Quick Points on Rewriting the First Line, First Paragraph, First Chapter

I’ve rewritten the first chapter of my WIP about six times. First paragraph? Probably a few more than that. first sentence wordcloud2

I had received feedback from one beta-reader that my second chapter was stronger than the first. And another beta-reader informed me that she got into my book “after the first chapter.” After isn’t good. During is ideal.

The feedback encouraged me to take a closer look at what I had written. After extensive research—otherwise known as scouring the internet—here are the tips and related articles that really resonated for me about rewriting the first line, first paragraph, and first chapter of my novel.

Ways to craft your first line, including examples from classic books, are posted in this great Writer’s Digest article:

  • make your opening line a statement
  • use one of seven sure-fire concepts for that statement, such as:
    • a statement about a simple fact: “I am an invisible man.” — Ellison
    • a statement to introduce voice: “Lolita, light of my life, fire of my loins.” — Nabokov
    • a statement to establish mood: “It was a queer, sultry summer, the summer they electrocuted the Rosenbergs, and I didn’t know what I was doing in New York.” — Plath
    • all seven statement examples, and details about each, are here

And for help on the second sentence, check out this article: Guess These Famous Novels By Their Second Line.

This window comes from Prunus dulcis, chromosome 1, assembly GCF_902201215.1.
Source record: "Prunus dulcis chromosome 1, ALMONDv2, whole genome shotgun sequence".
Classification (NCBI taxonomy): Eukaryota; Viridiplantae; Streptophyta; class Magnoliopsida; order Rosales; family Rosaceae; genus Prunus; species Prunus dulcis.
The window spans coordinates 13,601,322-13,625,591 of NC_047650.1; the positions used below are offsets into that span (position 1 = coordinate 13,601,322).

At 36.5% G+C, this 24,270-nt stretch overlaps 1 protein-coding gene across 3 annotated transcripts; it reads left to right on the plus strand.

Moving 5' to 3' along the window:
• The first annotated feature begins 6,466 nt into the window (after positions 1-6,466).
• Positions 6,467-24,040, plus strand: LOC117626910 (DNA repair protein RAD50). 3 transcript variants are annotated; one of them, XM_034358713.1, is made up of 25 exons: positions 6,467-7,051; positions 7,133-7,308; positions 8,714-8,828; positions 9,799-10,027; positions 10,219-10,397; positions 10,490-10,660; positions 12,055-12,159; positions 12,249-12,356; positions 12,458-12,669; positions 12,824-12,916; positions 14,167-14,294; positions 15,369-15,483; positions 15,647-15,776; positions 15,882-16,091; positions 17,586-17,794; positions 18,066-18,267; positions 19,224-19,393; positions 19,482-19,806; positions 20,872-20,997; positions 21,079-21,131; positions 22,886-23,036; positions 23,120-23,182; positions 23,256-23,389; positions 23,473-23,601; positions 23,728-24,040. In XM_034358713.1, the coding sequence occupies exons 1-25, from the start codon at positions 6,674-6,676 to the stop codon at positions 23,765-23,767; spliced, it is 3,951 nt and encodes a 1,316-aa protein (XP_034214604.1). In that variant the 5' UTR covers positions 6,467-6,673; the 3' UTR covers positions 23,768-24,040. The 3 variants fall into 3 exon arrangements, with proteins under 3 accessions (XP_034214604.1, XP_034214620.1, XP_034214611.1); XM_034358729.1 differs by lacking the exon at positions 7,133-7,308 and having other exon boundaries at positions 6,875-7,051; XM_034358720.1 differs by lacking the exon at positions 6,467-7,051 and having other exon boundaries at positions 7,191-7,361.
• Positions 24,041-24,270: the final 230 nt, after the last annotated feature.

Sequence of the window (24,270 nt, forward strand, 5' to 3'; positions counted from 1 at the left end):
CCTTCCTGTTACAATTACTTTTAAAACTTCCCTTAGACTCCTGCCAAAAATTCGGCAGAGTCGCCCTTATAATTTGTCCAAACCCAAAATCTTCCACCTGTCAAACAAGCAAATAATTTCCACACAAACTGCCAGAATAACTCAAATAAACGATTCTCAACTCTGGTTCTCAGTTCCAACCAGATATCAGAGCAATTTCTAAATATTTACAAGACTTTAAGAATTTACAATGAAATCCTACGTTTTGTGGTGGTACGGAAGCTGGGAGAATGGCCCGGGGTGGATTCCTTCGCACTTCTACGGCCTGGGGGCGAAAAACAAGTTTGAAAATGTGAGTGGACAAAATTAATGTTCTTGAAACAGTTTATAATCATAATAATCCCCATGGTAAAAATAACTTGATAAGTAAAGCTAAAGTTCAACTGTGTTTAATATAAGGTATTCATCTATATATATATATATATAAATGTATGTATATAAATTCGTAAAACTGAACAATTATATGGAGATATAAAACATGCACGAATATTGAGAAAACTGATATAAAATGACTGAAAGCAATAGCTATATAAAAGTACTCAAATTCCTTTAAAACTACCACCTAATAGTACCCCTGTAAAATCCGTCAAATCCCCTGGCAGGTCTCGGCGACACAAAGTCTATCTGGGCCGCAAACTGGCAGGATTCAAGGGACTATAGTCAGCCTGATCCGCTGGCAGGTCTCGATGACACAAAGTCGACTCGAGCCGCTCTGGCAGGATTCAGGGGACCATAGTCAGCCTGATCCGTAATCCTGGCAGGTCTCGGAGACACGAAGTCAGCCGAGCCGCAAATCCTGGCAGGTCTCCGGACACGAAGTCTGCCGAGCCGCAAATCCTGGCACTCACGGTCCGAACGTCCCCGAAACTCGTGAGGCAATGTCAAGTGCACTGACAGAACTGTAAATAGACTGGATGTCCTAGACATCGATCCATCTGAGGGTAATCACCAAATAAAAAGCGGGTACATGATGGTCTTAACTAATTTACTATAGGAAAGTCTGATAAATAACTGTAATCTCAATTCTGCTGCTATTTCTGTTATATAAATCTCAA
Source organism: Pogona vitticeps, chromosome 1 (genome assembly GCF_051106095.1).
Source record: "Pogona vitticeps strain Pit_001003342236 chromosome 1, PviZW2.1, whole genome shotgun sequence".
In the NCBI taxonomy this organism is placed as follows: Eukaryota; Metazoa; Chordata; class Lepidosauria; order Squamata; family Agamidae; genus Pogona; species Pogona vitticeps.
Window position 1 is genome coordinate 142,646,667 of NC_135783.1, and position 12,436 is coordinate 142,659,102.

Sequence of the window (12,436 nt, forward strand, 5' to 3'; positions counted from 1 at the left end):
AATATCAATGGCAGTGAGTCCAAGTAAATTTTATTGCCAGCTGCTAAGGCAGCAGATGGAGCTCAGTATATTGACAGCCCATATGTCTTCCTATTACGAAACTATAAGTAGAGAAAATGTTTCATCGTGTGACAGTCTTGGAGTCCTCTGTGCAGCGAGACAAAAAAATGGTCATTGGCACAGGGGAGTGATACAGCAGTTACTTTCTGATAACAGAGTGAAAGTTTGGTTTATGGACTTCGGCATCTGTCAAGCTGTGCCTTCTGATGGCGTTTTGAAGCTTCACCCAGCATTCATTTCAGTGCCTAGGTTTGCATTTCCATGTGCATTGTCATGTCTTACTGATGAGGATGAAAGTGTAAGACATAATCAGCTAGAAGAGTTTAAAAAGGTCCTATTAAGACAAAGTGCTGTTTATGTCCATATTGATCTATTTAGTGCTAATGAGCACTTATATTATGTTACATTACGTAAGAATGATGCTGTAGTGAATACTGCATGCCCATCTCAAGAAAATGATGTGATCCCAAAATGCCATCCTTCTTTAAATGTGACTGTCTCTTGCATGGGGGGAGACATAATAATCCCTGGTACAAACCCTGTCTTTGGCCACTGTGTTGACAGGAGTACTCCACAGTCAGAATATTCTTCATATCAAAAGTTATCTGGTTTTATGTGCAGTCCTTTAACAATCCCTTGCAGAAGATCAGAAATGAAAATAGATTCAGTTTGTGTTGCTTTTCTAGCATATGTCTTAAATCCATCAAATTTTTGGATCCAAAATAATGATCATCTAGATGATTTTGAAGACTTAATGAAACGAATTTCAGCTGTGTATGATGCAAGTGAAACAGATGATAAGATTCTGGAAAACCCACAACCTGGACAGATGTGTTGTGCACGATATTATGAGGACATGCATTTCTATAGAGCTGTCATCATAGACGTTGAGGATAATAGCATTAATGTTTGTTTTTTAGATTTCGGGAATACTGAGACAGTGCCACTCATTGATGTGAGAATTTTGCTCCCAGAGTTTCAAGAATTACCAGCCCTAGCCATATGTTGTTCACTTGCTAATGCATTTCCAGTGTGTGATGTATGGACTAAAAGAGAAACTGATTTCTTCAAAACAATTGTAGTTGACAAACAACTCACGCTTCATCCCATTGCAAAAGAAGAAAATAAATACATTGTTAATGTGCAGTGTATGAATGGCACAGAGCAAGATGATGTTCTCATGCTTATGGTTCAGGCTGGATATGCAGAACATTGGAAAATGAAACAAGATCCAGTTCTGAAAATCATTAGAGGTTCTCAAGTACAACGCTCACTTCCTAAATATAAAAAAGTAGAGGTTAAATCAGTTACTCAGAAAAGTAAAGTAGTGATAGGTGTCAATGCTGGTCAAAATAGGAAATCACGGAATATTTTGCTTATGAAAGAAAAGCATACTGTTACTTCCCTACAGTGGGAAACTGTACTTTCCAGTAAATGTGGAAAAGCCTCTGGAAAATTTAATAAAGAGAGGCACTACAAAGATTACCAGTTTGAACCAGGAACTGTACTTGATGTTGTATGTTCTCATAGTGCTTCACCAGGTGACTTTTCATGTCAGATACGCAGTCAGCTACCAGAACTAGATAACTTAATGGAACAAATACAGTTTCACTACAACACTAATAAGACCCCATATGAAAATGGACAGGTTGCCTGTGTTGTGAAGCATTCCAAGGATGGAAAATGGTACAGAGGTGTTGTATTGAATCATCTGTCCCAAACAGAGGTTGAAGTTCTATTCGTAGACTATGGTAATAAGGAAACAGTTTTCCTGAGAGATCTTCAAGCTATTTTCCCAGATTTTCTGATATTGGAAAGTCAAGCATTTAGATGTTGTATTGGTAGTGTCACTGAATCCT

C.S. Lakin’s article mentions the following about the first paragraph and chapter:

  • showcase your protagonist
  • start your opening scene off with a bang
  • introduce your protagonist’s goal

Alexandra Sokoloff’s article gives it to ya straight, cursing included, about the first paragraph and chapter:

  • provide an urgent, immediate event—something that tells what the story is about
  • have the main character caught up in an action
  • stay away from backstory
  • use the six senses

Ann Weisbarger keeps it simple, reminding us that a first paragraph includes:

  • person (main character)
  • place
  • time
  • tone
  • conflict

Weisbarger says the first paragraph should be so powerful for readers that it will: “shake them by the shoulders, and spark a fire so high that they leap into the second paragraph.”

Now Novel suggests that one or more of these comprise the first chapter:

  • unanswered questions
  • intriguing actions or events
  • troubling, unusual, or suspenseful scenarios

Do you have more tips? Please share…

I must reiterate, I’m no writing expert. My blog posts are merely a window into the challenges I’ve experienced while working on my novel. And I use my blog to share the resources and solutions that have helped me. I hope the tips I collected above are helpful for you, too, including these posts on Writing a Novel Synopsis and 3 Formulas for Writing a One-Sentence Novel Summary.

Now, let’s go finish our book!



Published by Rene Penn

Author. Blogger.

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